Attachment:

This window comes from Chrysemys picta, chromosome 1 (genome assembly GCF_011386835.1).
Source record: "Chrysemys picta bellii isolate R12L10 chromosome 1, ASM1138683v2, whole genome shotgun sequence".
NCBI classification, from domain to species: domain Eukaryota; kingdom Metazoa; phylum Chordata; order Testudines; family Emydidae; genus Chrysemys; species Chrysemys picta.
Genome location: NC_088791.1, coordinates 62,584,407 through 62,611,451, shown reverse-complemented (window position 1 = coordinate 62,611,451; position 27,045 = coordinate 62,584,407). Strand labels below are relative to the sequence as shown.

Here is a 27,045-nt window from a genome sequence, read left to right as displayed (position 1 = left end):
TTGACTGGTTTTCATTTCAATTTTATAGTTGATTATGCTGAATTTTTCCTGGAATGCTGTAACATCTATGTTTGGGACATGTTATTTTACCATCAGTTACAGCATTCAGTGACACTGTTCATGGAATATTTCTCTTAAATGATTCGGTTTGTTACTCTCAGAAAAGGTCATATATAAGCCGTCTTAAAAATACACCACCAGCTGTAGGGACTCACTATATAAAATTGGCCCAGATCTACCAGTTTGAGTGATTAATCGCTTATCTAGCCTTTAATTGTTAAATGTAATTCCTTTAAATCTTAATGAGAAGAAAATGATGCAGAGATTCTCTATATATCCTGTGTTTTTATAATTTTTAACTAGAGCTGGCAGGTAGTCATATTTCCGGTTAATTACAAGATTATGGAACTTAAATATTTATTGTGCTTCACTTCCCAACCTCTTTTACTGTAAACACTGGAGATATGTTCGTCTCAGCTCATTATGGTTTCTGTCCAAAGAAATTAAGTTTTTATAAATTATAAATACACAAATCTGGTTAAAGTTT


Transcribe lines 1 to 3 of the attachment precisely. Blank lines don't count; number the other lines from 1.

This window comes from Chrysemys picta, chromosome 1 (genome assembly GCF_011386835.1).
Source record: "Chrysemys picta bellii isolate R12L10 chromosome 1, ASM1138683v2, whole genome shotgun sequence".
NCBI classification, from domain to species: domain Eukaryota; kingdom Metazoa; phylum Chordata; order Testudines; family Emydidae; genus Chrysemys; species Chrysemys picta.